Importantly, at present, a Lapid-Bennett government would require the support of the Joint List and United Arab List. “The Joint List will definitely be influenced” by the events, Klein said. So will the United Arab List, an Islamist party, which cannot afford to ignore the events in Al-Aqsa Mosque.

The professor believes that to form a short-lived alliance, one that would exist long enough to dethrone Netanyahu but likely not much beyond that, the Arab parties would be satisfied if Israel’s future conduct in such escalations is given attention as part of the negotiations, and Yamina’s head along with Lapid make some vague declarations on the matter. All for the sake of removing Netanyahu and his Public Security Minister Amir Ohana, which would give the United Arab List and Joint List something to show their electorates in return for supporting the formation of the government.

However, long-term support from the Arab lists after a government is formed would require clear commitments regarding future conduct in such instances, just as a starting point.

Prof. Amal Jamal of the Political Science Department at Tel Aviv University and an expert on Israel’s Arab sector, however, believes that “so long as the situation remains under control” and things do not escalate further, they will likely have no real influence on the coalition negotiations.

“In my estimation, [these events] won’t change the basic stance of the Arab parties regarding the forming of the government, but it certainly does create an atmosphere that makes it harder for them to compromise or present positions that give up on basic demands of the Arab sector,” the professor told The Media Line.

Significantly, escalation would put more pressure on Arab parliamentarians who have pushed for advancing practical Arab interests – such as securing more resources for the sector – over matters relating to the position of Arabs in Israeli society, “including, of course, in Jerusalem, and principally with regards to the holy sites,” Jamal said.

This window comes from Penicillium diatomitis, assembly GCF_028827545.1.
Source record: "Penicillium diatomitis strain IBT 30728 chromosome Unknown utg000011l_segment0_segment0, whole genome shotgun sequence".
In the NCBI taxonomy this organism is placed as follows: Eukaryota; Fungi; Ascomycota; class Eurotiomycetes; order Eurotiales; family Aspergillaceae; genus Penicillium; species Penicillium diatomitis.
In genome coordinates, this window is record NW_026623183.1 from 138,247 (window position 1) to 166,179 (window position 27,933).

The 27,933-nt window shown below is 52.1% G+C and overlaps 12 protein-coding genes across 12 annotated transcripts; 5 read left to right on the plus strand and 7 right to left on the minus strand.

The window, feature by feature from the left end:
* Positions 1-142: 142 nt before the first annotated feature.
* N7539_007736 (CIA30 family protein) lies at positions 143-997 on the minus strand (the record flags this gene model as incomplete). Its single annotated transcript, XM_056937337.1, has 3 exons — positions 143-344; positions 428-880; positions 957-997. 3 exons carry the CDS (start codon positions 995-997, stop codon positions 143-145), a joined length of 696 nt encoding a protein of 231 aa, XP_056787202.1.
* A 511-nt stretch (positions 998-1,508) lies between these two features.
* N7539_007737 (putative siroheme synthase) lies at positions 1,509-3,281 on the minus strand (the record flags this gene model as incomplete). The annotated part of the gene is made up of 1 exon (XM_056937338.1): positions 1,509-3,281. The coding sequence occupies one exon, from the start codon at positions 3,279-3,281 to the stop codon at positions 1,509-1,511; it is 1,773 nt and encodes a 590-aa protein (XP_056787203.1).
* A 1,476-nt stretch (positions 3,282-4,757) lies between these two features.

MK Mansour Abbas, who leads the United Arab List, championed the “practical stance” in his campaign running up to the March 23 election, and managed to become central to the coalitional squabbles, but is now in a precarious position trying to satisfy voters angry at the police’s conduct, while remaining a viable partner to right-wing Bennett.

However, “if things calm down over the next few days and there won’t be really militant declarations from either Bennett or Lapid, I don’t think it will matter much,” said the Tel Aviv University expert.

Moreover, Jamal expects the duo to act to ease the difficulties created by the situation by directing a blaming finger at Netanyahu and politicizing the escalation, while at the same time expressing their support for Israel’s police and army forces without justifying their specific actions.

Prof. Dan Avnon, head of the Hebrew University’s Political Science Department, directs attention to the rest of the possible coalition and suggests that the recent violence has two opposing implications.

One kind of influence that can be expected is that it will “strengthen the doubts gnawing at some of the potential partners regarding the support of the Arab parties for the coalition being formed,” he told The Media Line. This is a central point in the debates between the parties, he explained, and the recent clashes highlight the difficulties that can arise from forging any kind of alliance with the Joint List and United Arab List.

Yet at the same time, “we are witnessing the price the country in its entirety pays for the absence of a functioning and stable government … when clear-cut decisions cannot be made,” Avnon said. “The question is which is stronger, the fear of some of a government supported by Arab MKs, or the fear of a dysfunction state” ruled by the current transitional government, “at the head of which sits a premier fighting for his political life.”

Avnon believes the second point will have more weight, thus reinforcing the urge within the forming bloc to compromise.

“I think that it will strengthen [and push them] to go forward because it is clear as day that the country needs a functioning and stable government,” he said.